A few people I met in college were not niche-people, and these became my friends. We seemed to be among a dwindling number of people who take these hallowed institutions up on their old promises to create well-rounded, lateral-thinking, broadly aware citizens. Some of us, like myself, had to create our own concentrations (known at other, less special schools as "majors") in order to have a course of study that was as broad and lifelong as we wanted. There were no ready-made programs for us. We did not want to be funneled into some unnaturally specific mold that would most likely leave us totally screwed when the demands of the job market changed, as they inevitably do. We wanted something that would prepare us for life, that would teach us to think and write and look people in the eye and listen to them and respond.

I, for one, figured this would be my best bet in a job interview as well, rather than sweating and averting my gaze while trying to explain how Critical Pedagogies in Medieval Gender-Queer Indonesian Theater would make me an invaluable member of your team.

When I graduated, I had already secured barebones employment as a lowly public servant, working for an urban public school district eager to hire someone who remembers what high school was like. I was not thrilled by this opportunity, but I was relieved to find it, given the fear-mongering I endured from voices of authority in all directions. I was not directly qualified, but as is the case with all idiot-work, no specific qualifications were necessary, just the ability to pay attention, listen to directions, form coherent sentences, and do basic arithmetic. Beyond that, the way to get this job is to be at the right place at the right time and ace your interview, so I guess the fundamental ability to hold a conversation was required as well.

Over the last year, as I've worked in my un-special job, I networked extensively until I found a family friend with a small company in the exact business I want to enter: new media journalism. I spoke to him on the phone, enthused about his website, told him about my ambitions, and asked him lots of questions about his field. Never did I ask him for a job; that would be uncouth. I knew he couldn't hire me on the basis of a second cousin's recommendation and a phone call, not in "this economy," especially in the field of journalism. Instead, I offered my services as an active regular member. In time, and not very much time, either, he and the staff found my efforts useful enough that they offered me a contract to work for them freelance on an hourly, as-needed basis. Now, as I prepare to leave my un-special job and move Out West, where I believe the business climate is better for what I want to do, my employment prospects are far from certain, but at least I have this work as a conversation-starter.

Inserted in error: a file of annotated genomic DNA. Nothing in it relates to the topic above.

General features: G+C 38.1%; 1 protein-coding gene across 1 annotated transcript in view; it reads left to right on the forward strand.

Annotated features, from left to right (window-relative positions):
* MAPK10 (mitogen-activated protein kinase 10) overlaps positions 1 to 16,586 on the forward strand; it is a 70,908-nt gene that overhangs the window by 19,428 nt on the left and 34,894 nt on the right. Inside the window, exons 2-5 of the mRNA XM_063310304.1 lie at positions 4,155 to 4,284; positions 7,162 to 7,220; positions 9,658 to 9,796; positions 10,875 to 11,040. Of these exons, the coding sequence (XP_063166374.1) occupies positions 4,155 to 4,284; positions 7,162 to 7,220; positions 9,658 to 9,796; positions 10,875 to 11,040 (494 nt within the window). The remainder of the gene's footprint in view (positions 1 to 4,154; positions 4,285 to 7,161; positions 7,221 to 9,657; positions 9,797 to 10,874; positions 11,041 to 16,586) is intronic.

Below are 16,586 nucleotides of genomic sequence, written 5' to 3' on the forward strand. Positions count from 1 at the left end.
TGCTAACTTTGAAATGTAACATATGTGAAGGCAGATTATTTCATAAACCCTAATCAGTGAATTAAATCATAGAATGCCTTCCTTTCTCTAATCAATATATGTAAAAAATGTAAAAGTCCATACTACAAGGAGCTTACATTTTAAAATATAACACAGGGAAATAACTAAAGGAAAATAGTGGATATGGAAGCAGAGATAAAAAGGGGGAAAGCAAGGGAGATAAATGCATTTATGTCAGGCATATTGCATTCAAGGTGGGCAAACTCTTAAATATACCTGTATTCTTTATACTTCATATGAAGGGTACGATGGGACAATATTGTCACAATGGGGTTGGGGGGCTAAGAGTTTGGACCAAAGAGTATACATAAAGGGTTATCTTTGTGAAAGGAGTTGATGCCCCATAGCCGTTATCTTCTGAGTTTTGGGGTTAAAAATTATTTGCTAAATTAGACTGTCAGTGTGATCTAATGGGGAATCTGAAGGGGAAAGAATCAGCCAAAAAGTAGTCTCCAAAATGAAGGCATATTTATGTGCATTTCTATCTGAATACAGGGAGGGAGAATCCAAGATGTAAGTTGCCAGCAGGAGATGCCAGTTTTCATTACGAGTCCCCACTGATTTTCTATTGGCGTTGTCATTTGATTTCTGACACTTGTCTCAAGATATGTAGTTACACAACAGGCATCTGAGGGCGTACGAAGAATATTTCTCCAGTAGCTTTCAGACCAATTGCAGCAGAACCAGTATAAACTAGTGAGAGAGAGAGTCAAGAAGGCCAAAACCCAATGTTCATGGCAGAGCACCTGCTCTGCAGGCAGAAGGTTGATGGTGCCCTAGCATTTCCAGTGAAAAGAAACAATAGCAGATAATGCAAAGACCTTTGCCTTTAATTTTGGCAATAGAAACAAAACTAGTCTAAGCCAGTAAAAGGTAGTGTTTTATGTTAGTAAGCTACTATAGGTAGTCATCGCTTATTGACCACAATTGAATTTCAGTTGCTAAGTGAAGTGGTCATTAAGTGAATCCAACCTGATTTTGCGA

Yeah, I'm a little nervous about making ends meet, but I've got a little paper stacked up from this year, and I'm willing to take a risk. My confidence comes from my social skills and my lifelong curiosity about how the world works, not from the rhetoric I ingested in college, and certainly not from the particular coat of arms on the diploma my family so generously paid for.

But enough about me. I should be speaking in sweeping generalizations here.

The point is, productive work is not an entitlement. It doesn't matter how expensive your diploma was; the intrinsic value of a diploma is the value of the paper it's printed on, just like a dollar. The same inflationary principle applies. The more diplomas are printed, the less they're worth. The real value of something comes from what one can do with it. If you want productive work, you have to make yourself useful. That's the way it has always been, it's just that the relative availability of unproductive work has changed. In a period of fear such as this one, people are less willing to risk their capital on things that aren't clearly valuable. If you want a job, you have to be valuable.

The Boomers sold you a pricy degree. What did you do with it? Did you use your college years to educate yourself, or did you cruise? If you have an expensive college degree, and the debt associated with it, and you're not equipped with the skills and savvy that make you professionally useful, you are a liability. Your knowledge makes you valuable, not your degree. Don't get haughty. If you can't find your dream job, you can go do idiot-work, like the rest of us do.

UPDATE: Jon was hired as the full-time managing editor of the above-mentioned website the following July.